The invisible gorilla study was about appreciating my abilities and limitations. The more I read, the more focused I become, but I don’t want to miss any gorillas.
Was I trained to do this like Jason Bourne, or am I a superhero?
I often wonder about why I chose to do what I do. I have reflected on the intellectual satisfaction of radiology, its generalist nature, lifestyle factors and personal relationships I happened to develop along my course and that directed me to this profession. I haven’t thought too much about whether I was born to do this though.
A recent study showed that radiologist could overlook an image of a gorilla that was outlined on a chest CT slice. There were many takes on this in popular culture: that we are all human; that radiologists get too focused on one thing: that we don’t look at unimportant things. But the researchers took this to mean that radiologists, like many others, have an ability to focus on a task to the exclusion of other tasks. In fact, they indicated that they have more of a chance than the general population to miss the gorilla, because of their highly focused attention. Makes sense, right.
But why is our attention so honed? Was it that way when I was a resident? Was I part of a secret government program that implanted a subconscious ability to focus attentively on just what I wanted to look for? And is that only a visual tool? Or do I have that ability across the board?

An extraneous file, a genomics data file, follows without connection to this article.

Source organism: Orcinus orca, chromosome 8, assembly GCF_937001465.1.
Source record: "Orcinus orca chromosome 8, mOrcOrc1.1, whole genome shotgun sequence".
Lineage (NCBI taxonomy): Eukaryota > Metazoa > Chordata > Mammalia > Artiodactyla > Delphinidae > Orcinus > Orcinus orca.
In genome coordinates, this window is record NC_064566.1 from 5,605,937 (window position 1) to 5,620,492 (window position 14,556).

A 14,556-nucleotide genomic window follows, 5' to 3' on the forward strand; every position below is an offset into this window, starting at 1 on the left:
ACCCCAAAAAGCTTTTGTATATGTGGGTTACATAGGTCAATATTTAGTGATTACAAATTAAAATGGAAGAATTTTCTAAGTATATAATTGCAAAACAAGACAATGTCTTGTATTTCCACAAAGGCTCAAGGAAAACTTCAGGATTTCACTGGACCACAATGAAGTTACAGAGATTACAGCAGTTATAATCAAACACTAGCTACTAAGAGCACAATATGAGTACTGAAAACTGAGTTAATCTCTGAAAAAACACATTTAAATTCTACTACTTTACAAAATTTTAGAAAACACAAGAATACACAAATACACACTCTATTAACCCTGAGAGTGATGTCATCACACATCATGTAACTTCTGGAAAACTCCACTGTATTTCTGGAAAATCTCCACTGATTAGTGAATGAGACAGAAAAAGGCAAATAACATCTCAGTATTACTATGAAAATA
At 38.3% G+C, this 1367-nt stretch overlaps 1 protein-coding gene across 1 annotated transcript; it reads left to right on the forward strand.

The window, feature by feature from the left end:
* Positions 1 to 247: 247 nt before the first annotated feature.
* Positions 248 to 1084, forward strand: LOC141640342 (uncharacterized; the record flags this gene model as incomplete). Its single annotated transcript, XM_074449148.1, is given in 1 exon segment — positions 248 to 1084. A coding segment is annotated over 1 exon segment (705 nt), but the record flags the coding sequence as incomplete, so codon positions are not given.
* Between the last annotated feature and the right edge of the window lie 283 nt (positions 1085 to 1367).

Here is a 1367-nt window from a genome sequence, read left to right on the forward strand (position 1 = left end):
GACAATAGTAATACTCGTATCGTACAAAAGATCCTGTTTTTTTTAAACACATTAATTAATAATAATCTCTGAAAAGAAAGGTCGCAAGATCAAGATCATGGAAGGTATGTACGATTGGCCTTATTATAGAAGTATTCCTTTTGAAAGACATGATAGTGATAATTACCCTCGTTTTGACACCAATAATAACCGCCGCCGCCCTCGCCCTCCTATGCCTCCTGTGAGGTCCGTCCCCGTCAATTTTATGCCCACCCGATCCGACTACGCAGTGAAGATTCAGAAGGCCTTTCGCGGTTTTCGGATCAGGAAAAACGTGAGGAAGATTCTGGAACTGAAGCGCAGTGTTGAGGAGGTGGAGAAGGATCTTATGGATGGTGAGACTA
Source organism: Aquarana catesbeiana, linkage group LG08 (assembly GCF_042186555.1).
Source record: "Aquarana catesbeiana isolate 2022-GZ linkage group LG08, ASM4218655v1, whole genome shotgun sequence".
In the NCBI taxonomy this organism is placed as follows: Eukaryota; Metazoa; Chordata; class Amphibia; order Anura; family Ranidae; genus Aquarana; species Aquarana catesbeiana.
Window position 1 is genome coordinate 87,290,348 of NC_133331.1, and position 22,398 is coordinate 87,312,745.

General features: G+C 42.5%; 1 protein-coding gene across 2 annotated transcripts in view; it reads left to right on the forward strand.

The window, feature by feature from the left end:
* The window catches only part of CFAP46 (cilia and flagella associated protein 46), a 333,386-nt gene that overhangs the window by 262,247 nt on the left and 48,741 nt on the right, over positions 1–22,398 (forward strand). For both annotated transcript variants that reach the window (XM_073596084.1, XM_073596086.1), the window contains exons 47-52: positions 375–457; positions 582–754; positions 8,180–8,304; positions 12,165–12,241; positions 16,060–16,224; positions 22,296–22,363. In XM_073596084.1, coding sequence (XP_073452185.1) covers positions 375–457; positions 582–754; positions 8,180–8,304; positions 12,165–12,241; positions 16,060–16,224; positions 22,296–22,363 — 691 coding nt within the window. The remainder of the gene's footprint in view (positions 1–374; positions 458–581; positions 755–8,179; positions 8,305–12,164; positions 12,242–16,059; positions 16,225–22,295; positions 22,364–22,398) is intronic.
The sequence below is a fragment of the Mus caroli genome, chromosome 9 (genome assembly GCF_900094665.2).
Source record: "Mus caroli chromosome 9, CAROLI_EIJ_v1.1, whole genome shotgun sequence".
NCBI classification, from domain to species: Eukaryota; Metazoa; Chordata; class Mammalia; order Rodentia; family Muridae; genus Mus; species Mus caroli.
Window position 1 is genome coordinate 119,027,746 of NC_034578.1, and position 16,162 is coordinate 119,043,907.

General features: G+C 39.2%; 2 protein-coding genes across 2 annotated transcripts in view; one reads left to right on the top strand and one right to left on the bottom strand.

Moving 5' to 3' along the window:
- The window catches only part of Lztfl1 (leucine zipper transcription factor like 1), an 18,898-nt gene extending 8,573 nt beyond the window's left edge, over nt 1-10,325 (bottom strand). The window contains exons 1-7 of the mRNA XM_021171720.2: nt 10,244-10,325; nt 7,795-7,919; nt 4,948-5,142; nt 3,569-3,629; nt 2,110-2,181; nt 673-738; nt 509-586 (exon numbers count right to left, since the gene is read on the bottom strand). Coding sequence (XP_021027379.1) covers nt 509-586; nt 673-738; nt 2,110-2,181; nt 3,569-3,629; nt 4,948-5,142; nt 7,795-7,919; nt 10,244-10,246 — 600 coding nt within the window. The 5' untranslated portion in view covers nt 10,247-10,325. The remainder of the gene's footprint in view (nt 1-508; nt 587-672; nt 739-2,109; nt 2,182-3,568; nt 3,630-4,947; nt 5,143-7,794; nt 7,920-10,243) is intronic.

My bet is that I had that aptitude before I ever became a radiologist, as a cognitive skill. Most people probably have it to some degree. But that talent was reinforced repeatedly over time to make it what it is now. Ongoing training helped it to evolve to what it is today. It was unlikely that there was a spontaneous mutation to make it happen. Perhaps I even subconsciously chose radiology because of it. Or maybe it just made radiology a little easier for me than others.
As it turns out, it may also make life a little harder for me. As for most superheroes, radiology superpowers can also be your weakness. When we hone in on one thing or pre-determine what is or is not potentially going to be there, we can have a serious problem - and miss the gorilla in the room.
And if we find something, we can get so intensely focused on it, that we fail to look for what else is there, what my attendings used to call “satisfaction of search.” So for me this study was about appreciating my ‘super’ powers but recognizing my obvious limitations. I hope to continually remind myself to be open-minded and to use my whole process even in the face of a positive finding, because I suspect the more I read, the more focused I may become. Being focused may mean I’ve evolved as a radiologist, but I don’t want to miss my ancestral roots on a CT as a result.